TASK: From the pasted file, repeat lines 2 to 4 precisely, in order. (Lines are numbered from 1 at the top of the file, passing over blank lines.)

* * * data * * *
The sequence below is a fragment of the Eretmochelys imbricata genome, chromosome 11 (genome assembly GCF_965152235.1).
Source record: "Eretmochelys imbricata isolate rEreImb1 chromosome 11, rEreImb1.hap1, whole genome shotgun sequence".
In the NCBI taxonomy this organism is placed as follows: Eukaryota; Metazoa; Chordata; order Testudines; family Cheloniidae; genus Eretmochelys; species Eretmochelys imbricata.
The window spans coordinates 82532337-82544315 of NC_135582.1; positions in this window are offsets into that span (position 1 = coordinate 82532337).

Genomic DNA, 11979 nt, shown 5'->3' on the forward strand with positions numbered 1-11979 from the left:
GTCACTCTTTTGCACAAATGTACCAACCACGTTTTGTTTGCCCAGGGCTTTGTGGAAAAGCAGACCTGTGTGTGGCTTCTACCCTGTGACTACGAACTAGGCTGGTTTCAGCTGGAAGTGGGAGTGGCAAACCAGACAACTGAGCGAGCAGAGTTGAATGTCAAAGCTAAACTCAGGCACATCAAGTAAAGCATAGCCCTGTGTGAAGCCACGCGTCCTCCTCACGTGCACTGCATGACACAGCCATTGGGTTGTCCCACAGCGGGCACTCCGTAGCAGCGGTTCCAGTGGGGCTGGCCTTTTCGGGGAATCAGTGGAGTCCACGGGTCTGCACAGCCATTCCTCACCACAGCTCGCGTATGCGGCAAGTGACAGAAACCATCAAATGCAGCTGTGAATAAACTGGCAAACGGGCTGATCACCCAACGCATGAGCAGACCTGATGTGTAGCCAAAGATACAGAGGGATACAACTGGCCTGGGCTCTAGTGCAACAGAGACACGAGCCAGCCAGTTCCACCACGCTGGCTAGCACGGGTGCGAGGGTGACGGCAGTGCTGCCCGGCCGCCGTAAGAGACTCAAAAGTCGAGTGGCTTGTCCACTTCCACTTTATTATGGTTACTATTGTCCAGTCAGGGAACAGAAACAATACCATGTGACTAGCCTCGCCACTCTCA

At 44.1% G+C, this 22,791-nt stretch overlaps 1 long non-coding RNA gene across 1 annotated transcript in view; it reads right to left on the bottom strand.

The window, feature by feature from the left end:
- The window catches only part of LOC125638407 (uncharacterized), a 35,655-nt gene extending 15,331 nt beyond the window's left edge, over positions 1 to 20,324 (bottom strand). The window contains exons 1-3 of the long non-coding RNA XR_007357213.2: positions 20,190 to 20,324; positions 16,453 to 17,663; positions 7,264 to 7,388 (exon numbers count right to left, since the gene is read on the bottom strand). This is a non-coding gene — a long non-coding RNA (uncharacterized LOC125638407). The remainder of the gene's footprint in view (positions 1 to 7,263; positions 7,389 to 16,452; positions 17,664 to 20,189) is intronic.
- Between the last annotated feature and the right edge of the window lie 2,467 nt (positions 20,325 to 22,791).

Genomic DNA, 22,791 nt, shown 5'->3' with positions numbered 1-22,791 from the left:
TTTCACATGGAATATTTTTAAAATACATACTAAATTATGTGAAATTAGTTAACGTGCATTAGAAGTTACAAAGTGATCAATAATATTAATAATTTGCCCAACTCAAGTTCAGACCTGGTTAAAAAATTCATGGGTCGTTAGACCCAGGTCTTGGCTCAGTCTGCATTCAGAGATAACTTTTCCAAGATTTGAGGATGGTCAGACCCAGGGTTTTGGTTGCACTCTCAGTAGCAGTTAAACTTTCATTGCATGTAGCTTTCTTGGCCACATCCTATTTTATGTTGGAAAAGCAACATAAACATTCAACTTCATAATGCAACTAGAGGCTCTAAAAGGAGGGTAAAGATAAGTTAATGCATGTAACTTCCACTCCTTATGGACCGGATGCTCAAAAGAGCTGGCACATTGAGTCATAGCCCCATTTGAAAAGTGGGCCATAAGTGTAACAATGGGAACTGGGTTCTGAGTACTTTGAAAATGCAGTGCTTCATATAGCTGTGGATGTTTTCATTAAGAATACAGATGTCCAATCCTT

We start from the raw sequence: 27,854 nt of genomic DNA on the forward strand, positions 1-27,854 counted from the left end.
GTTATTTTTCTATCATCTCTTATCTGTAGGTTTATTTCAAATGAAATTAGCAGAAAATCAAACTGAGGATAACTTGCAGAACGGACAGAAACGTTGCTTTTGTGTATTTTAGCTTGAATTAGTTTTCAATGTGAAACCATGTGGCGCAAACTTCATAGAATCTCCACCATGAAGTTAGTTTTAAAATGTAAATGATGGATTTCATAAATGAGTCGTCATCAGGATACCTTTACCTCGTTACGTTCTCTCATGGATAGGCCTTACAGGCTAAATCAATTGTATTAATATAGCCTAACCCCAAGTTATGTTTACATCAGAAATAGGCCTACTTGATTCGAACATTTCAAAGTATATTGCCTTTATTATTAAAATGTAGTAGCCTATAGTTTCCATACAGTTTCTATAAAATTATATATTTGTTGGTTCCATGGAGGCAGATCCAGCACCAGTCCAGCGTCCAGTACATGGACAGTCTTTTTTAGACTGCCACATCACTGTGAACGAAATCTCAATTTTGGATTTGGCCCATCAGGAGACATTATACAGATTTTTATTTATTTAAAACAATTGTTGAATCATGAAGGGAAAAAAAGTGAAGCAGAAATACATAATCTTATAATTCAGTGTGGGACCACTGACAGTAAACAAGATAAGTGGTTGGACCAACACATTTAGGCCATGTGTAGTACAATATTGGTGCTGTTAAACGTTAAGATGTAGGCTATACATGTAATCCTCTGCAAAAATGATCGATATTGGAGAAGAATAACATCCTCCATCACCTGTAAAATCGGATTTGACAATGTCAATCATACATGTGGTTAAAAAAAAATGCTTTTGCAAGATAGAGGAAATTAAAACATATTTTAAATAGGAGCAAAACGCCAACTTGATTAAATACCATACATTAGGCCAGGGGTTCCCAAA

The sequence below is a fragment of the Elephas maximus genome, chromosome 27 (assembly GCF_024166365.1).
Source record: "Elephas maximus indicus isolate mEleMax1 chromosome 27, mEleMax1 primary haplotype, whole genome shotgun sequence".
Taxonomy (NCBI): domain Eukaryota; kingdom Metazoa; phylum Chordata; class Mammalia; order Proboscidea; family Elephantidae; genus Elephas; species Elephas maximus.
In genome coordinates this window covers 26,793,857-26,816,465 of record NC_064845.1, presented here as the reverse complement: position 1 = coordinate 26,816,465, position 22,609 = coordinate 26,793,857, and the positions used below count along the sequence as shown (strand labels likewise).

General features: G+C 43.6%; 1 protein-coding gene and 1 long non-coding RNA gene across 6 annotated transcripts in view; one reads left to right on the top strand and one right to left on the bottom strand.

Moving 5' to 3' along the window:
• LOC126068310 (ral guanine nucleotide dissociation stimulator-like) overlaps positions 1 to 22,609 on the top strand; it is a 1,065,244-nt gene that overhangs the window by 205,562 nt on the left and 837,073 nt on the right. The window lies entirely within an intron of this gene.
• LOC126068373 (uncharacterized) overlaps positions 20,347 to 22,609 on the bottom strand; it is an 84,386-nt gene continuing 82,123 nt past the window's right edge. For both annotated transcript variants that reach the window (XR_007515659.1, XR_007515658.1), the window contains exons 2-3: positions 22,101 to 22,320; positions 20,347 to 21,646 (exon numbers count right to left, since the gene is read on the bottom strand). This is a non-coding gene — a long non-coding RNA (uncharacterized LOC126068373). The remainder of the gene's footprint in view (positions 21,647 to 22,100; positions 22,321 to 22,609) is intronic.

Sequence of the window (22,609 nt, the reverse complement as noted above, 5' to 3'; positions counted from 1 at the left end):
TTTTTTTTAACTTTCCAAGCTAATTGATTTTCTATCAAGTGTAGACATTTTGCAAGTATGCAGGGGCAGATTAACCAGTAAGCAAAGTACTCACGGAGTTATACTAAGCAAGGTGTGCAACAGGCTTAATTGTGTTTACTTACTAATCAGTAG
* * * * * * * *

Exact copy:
Source record: "Eretmochelys imbricata isolate rEreImb1 chromosome 11, rEreImb1.hap1, whole genome shotgun sequence".
In the NCBI taxonomy this organism is placed as follows: Eukaryota; Metazoa; Chordata; order Testudines; family Cheloniidae; genus Eretmochelys; species Eretmochelys imbricata.
The window spans coordinates 82532337-82544315 of NC_135582.1; positions in this window are offsets into that span (position 1 = coordinate 82532337).